Fired school bus driver helps organize movement to get rehired

Melanie Douglas worked for 12 years as a bus driver in the DeKalb County School District (DCSD). She said while the job wasn’t perfect, she enjoyed being “the first person the children meet in the morning, and the last person they see from school on their way home.”

Her job with the district ended the afternoon of April 19, when a police car pulled up to her home to deliver a letter saying she’d been fired.

According to the letter, Douglas was fired because the district “received reliable information” that she “personally promoted and encouraged” the sick-out held April 19, 20 and 23 that, according to district officials, resulted in 670 bus driver absences over the three days.

Douglas was one of seven bus drivers fired by the district as a result of the sick-out. In a press release DCSD officials said the fired employees were among a group found to actively support or encourage bus drivers not to report to work.

“Where’s the proof that I did this? To be honest, I didn’t pass out anything,” Douglas told The Champion. “I spoke at a meeting that [DCSD superintendent Stephen Green] asked us to come to and speak our minds, and I think I spoke my mind a little too well for him.”

According to DCSD school board member Stan Jester’s blog, in a meeting with Green held April 17, drivers outlined more than 50 concerns—including a desire for higher wages and a better retirement plan.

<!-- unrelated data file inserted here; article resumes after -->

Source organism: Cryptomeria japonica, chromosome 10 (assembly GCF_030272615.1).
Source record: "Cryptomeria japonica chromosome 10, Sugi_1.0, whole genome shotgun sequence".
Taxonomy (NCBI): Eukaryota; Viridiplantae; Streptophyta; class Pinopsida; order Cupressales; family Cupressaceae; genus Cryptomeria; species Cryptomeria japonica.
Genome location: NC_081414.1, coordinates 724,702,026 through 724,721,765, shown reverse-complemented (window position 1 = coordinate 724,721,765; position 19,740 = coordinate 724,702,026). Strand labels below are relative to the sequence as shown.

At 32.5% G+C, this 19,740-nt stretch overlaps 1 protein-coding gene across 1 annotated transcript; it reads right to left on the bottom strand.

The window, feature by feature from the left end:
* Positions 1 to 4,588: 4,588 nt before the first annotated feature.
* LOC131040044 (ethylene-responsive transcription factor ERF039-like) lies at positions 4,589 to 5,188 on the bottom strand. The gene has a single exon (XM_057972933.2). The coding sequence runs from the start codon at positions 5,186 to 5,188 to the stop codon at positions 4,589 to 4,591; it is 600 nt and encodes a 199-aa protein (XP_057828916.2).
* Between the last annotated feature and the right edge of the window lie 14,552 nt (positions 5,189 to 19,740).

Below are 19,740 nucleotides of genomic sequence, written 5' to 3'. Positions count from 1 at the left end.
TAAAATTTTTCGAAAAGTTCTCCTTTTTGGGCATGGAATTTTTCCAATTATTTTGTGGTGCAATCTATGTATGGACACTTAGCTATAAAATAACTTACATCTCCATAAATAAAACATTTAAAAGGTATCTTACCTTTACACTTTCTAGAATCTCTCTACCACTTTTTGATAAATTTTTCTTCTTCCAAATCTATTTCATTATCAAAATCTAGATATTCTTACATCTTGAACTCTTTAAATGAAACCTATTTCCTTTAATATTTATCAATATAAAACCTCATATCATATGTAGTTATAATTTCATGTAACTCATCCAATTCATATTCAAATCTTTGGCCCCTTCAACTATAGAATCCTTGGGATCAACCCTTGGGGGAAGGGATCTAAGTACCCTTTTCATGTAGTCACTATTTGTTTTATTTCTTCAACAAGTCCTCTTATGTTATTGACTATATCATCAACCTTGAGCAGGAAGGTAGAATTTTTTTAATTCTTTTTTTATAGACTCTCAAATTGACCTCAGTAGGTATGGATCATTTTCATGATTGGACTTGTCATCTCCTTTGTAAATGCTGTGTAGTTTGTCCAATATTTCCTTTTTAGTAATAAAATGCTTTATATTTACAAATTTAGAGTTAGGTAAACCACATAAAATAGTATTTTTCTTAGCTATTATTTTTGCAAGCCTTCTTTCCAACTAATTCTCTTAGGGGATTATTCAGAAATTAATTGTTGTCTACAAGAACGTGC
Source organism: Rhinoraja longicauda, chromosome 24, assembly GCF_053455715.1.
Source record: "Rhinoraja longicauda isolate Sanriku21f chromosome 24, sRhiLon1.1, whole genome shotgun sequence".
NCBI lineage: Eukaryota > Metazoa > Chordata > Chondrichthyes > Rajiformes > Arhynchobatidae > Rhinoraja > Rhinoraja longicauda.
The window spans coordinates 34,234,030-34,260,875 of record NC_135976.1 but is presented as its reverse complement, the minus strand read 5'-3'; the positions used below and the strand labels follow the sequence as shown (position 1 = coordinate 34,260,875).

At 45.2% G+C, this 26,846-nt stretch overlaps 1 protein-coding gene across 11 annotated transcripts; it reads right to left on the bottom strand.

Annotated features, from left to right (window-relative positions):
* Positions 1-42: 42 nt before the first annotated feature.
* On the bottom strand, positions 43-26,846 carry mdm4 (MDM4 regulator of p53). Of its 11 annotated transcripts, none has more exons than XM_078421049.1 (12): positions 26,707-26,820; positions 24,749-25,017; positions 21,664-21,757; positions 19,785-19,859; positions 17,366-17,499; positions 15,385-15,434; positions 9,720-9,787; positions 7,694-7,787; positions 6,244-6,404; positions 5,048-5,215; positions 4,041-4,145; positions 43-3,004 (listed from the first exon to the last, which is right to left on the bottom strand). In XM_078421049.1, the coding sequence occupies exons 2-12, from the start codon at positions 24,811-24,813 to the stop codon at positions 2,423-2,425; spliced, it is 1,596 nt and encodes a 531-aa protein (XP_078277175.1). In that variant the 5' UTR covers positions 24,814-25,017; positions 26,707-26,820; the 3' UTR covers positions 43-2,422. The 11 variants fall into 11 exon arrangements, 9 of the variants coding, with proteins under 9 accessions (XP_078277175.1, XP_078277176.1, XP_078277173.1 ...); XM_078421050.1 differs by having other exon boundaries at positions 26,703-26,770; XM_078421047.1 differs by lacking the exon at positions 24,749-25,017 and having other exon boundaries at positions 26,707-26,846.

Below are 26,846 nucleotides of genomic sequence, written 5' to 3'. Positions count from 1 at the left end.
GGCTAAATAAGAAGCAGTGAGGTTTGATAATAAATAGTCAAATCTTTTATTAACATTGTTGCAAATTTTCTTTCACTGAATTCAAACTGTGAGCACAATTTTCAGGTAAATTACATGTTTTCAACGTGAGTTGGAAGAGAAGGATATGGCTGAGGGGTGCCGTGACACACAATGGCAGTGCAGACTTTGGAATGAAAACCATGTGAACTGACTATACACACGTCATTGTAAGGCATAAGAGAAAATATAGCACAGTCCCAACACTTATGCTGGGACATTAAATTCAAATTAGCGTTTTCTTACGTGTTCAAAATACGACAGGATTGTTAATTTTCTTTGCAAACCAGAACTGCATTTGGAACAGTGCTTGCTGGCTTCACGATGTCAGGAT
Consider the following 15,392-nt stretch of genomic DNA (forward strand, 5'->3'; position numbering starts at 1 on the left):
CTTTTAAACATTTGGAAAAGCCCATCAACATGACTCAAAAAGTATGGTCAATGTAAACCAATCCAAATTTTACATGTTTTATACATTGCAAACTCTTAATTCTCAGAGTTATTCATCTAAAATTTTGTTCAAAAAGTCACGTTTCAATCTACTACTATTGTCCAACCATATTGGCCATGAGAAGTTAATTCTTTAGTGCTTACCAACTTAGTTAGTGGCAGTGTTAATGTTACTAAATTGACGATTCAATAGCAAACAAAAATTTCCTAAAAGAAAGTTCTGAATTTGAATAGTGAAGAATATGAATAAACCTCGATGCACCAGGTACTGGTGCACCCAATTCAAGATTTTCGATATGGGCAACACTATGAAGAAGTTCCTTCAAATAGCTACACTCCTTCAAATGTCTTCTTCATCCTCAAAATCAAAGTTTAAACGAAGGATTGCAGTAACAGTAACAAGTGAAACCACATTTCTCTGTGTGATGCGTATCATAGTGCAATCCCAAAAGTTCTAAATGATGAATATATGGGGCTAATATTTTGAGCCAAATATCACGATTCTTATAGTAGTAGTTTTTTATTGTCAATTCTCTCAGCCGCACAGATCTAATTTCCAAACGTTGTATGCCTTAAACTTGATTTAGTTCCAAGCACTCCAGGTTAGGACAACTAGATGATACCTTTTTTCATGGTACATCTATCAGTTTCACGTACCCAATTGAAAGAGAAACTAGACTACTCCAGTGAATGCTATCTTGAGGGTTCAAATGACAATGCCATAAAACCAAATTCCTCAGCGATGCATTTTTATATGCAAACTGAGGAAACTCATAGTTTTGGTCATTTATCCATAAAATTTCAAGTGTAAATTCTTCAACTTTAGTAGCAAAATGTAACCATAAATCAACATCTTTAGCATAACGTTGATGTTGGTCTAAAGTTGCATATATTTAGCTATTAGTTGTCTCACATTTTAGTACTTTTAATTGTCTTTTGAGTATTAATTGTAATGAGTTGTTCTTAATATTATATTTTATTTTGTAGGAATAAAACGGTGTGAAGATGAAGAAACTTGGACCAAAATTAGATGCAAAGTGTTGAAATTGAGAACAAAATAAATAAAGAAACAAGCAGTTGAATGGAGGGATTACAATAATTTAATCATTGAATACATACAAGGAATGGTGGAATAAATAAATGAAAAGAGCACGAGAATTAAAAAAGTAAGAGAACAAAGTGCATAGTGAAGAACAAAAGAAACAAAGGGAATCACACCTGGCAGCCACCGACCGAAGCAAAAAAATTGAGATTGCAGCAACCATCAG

Douglas said the list is a result of complaints that go back several years, with no response from the district.

“I’ve been here 12 years, and every other year or so, we raise these same issues and nothing is ever done,” she said. “Nothing is ever solved or even put on the table.”

Douglas said standard operating procedure for drivers is to take their complaints to their immediate supervisors, who then are supposed to report them to one of the district’s five regional transportation managers. She said she isn’t sure a complaint ever reached a transportation manager.

“[The supervisors] say, ‘OK, we’ll check into it’ and nothing is ever done. That’s the end of the story,” she said.

The drivers who participated in the sick-out saw it as a “last-ditch effort” to have their voices heard, according to Douglas. The district interpreted the sick-out as a strike and used a Georgia law against public employee strikes as justification for the firings.

The fired drivers, along with some DeKalb County parents and community organizers, are attempting to organize a movement to get the drivers rehired. The Atlanta branch of the General Defense Committee, which advocates for collective bargaining rights, among other issues, helped to organize a press conference in support of the movement. About two dozen fired and still-employed drivers, parents and organizers gathered just outside the boundaries of DCSD property on Mountain Industrial Boulevard April 26 to advocate for the drivers’ jobs.

Douglas said there’s a variety of reasons she would like to have her job as a driver reinstated, despite the actions of the district, but one stands out.

“I really enjoy the children. They’re just like family to me,” she said. “When they have problems or they’re happy or they’re sad, they talk to me about everything so we can celebrate or I’ll be there to offer a shoulder to cry on.”

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